How Russian Fertilizer Could Help Ease Some US Food Shortages

Despite the American condemnation brought on the war in Ukraine, a tanker carrying liquid fertilizer from Russia is coming to the United States.

As Reuters covered, this is occurring at a time when fertilizer prices are soaring due to Russia's invasion of Ukraine. Both Ukraine and Russia are major exporters of the fertilizer used in corn, soy, and wheat production in the United States. However, the disjunction between Washington's condemnation of Russia's actions and the allowance of letting Russia trade into the country has caused many companies not to purchase Russian supplies lest they run foul of later sanctions against the country.

The disruption in trade of Russian fertilizer is directly tied to corn prices, the prices of which hit a nine-year high (per CNBC). "Corn is the most fertilizer-intensive crop and is likely to be the most impacted by rising input costs driven by the spike in fertilizer prices," Jeremy Thurm, senior credit research analyst at Aegon Asset Management, told MarketWatch. Between sanctions and shipping firms showing solidarity with Ukraine, farmers either must reduce the amount of corn they grow or pay more for fertilizer. Either way, it translates to a higher cost of corn. If companies begin buying Russian fertilizer again — and currently that's a big if — then the price tag of corn may ease.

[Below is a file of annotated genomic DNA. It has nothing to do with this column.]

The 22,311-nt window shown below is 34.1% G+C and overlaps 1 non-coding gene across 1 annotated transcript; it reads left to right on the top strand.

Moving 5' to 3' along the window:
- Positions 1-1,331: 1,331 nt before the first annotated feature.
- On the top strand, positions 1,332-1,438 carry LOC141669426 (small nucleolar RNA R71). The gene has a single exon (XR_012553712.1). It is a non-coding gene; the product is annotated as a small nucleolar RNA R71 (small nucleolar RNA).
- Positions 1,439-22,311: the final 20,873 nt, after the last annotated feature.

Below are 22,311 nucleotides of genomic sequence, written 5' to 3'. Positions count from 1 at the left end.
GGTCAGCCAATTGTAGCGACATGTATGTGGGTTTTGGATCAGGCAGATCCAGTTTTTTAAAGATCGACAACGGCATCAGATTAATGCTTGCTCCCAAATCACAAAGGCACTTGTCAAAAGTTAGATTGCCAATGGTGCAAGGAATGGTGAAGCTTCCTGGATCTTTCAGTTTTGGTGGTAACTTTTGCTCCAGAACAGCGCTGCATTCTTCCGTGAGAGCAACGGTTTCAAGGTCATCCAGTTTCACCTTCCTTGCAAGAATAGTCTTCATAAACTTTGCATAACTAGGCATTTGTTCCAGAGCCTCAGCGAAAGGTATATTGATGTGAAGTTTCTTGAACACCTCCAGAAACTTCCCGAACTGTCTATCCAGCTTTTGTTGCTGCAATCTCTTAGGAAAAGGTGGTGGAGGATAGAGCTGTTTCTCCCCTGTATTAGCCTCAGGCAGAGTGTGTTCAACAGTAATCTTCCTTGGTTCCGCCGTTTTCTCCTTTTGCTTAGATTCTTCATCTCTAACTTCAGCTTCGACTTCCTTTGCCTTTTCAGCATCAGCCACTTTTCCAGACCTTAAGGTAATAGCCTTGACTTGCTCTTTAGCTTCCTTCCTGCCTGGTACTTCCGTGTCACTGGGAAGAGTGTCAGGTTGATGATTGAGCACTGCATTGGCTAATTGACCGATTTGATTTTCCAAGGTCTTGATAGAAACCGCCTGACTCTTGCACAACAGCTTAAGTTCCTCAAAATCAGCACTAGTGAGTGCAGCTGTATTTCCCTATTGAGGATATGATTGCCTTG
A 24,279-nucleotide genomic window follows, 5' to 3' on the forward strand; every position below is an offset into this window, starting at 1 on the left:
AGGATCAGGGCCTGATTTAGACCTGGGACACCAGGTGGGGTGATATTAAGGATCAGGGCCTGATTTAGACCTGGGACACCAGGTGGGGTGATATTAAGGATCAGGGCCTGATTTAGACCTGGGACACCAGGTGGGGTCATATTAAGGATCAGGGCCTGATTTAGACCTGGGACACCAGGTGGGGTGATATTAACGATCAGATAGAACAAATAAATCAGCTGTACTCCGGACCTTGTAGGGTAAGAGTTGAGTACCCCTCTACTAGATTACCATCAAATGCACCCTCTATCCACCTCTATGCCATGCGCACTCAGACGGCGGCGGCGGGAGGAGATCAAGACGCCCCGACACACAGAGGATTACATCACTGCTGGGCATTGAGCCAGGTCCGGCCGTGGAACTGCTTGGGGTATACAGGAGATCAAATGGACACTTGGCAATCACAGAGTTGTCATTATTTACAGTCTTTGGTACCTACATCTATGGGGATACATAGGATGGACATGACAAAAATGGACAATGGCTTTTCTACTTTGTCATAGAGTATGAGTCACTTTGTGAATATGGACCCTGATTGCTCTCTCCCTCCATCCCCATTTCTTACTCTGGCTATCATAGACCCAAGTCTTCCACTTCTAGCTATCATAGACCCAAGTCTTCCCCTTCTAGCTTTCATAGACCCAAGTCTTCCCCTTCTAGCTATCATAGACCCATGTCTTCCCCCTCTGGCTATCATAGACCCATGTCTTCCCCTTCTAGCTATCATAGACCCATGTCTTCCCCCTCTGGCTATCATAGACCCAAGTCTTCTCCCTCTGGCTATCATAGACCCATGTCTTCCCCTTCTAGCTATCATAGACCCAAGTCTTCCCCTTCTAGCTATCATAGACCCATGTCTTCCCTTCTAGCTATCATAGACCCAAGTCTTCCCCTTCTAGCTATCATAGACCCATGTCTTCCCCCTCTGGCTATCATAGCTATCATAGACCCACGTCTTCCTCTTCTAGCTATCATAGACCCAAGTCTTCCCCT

Alternatively, American companies highlighted by Fast Company that work to reduce fertilizer's use may see a boost in business as farms realize that a global supply chain is prone to disruption.

Washington wants people to buy Russian goods

It is worth noting that despite siding with Ukraine, the government wants companies to buy Russian fertilizer. Bloomberg reported that the government was quietly pushing for this as a way to alleviate the pressures behind the food shortages.

In fact, as Business Insider notes, fertilizer is exempt from both the US and the EU's sanctions against Russia. The issue, then, is that Russia manages to keep some kind of hold over those attempting to sanction it. Europe Reloaded named the EU's need for Russian fertilizer as one of its two Russian dependencies. The other is fuel. The piece quotes the Food and Agriculture Organization of the United Nations' assessment that "In 2021, Russia was the leading exporter of nitrogen fertilizers and the second largest supplier of potassium and phosphorus fertilizers."

The scale of the issue is seen in NPR's coverage of how farms all over depend on Russian fertilizer. Theoretically, others could produce fertilizer. For example, the US announced $250 million in grants for American-based fertilizer producers. However, the market was already tight before the invasion, meaning that filling the void left by avoiding Russian fertilizer may prove impossible for many farmers.